Author

Katie Elliott

First Advisor

Tristen Amador

College

Rueckert-Hartman College for Health Professions

Degree Name

MS Health Services Administration

Document Type

Thesis - Open Access

Number of Pages

60 pages

Abstract

Older Americans no longer see retirement as an “endless vacation,” but increasingly as an active, engaged phase of life that includes volunteer work. Older adults have proven to be a group that participates extensively in volunteer work (Mutchler, Burr & Caro, 2003). Volunteering may benefit the volunteers themselves as well as the organizations and individuals they serve. Several mechanisms have been hypothesized by which volunteering is linked to improved well-being, health, and longevity. For example, volunteering provides increased opportunity for social contacts and facilitates access to social resources such as emotional, cognitive and material, and health related information (Luoh & Herzog, 2002). Objective There is substantial evidence to support the health benefits of volunteering by older adults. However, there was not substantial evidence of older adult volunteer’s perceptions of their physical and mental health as volunteers. Methods A literature review was conducted to substantiate findings by researchers including a growing body of research that indicates volunteering provides individual health benefits in addition to social benefits. Qualitative research was conducted by interviewing ten older adult volunteers. Data were transcribed and emerging themes were incorporated into a code book. Reliability was ascertained by using a second coder and Cohen’s Kappa reliability guidelines. Results The idea of volunteering represented an opportunity for the people interviewed to feel useful, help others, give back to their community, and feel socially engaged and connected. As a result of these activities the volunteers felt volunteering made them more aware of how they felt physical and mentally when they volunteered. Volunteering provided these individuals with a healthy boost to their self-confidence, self-esteem, and life satisfaction. Volunteering gave them more energy, kept them active, and challenged them mentally. Conclusion Older adults recognize a definite relationship between their volunteer activities and positive perceptions of their physical and mental health.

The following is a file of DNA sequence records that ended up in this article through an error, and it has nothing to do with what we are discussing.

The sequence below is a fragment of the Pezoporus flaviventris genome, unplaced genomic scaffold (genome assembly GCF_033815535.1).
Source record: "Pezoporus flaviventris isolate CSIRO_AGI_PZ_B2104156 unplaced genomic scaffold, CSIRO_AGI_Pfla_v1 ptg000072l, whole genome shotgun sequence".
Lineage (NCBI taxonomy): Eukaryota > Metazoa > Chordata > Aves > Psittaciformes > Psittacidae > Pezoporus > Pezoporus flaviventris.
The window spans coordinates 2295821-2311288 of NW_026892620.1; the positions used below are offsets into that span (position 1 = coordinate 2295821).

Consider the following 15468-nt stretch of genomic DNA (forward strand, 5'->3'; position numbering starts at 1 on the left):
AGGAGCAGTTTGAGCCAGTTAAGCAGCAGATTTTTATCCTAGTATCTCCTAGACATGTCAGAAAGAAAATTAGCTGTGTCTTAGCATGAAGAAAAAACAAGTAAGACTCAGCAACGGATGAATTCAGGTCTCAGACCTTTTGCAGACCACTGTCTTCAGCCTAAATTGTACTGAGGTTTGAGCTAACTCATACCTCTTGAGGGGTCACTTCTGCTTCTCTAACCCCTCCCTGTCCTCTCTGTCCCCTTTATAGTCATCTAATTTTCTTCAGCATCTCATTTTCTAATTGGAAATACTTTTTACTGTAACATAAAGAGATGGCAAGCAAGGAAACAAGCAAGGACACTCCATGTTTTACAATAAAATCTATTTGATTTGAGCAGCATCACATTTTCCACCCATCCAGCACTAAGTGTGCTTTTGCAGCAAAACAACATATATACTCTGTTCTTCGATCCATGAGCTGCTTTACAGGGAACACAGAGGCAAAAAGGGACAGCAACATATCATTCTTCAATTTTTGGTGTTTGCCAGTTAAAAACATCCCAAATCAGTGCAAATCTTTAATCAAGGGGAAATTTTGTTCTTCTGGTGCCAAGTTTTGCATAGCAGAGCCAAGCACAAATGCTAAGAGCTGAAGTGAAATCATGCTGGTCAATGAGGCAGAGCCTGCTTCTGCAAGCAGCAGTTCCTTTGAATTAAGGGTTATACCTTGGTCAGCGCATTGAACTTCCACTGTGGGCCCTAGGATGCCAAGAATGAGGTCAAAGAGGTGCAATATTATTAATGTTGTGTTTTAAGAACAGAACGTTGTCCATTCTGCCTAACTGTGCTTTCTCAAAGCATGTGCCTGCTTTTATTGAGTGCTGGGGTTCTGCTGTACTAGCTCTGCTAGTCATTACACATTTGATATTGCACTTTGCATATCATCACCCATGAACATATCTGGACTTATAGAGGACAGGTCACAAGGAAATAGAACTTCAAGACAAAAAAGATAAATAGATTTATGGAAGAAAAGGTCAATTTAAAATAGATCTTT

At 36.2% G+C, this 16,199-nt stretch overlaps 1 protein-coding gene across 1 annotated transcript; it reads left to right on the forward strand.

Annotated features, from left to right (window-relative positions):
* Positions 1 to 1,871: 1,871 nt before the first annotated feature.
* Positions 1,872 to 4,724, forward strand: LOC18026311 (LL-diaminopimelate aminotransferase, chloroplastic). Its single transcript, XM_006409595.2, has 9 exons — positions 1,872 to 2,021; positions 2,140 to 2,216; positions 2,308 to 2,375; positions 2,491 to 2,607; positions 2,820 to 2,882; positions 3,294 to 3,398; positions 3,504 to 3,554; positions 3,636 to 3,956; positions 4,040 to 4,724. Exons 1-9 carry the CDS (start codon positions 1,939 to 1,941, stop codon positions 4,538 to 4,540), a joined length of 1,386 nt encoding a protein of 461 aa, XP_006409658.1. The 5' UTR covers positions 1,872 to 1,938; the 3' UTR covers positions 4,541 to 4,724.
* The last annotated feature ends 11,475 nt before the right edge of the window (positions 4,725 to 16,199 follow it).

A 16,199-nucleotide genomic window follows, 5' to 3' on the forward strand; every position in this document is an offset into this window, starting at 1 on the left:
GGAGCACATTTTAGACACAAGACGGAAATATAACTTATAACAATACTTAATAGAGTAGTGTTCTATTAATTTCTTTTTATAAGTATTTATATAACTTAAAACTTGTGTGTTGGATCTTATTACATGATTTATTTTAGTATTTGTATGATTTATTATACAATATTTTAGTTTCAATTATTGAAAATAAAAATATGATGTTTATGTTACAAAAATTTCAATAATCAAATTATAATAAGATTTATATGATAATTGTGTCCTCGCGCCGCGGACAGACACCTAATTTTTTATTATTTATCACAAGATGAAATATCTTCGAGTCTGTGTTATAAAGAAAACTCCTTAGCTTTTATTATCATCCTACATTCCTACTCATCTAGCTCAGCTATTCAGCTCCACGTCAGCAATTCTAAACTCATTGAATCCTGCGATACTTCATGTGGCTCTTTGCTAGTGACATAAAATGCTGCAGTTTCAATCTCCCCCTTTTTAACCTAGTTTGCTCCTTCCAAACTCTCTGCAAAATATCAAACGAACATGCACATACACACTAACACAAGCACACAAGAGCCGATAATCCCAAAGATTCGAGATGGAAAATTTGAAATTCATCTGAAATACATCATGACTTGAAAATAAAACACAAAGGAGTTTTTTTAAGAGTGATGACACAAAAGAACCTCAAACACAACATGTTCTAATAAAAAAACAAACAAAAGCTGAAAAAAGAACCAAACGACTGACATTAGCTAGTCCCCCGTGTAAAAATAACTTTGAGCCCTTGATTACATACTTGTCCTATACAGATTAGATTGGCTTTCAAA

Date of Award

Winter 2010

Location (Creation)

Denver, CO

Rights Statement

All content in this Collection is owned by and subject to the exclusive control of Regis University and the authors of the materials. It is available only for research purposes and may not be used in violation of copyright laws or for unlawful purposes. The materials may not be downloaded in whole or in part without permission of the copyright holder or as otherwise authorized in the “fair use” standards of the U.S. copyright laws and regulations.

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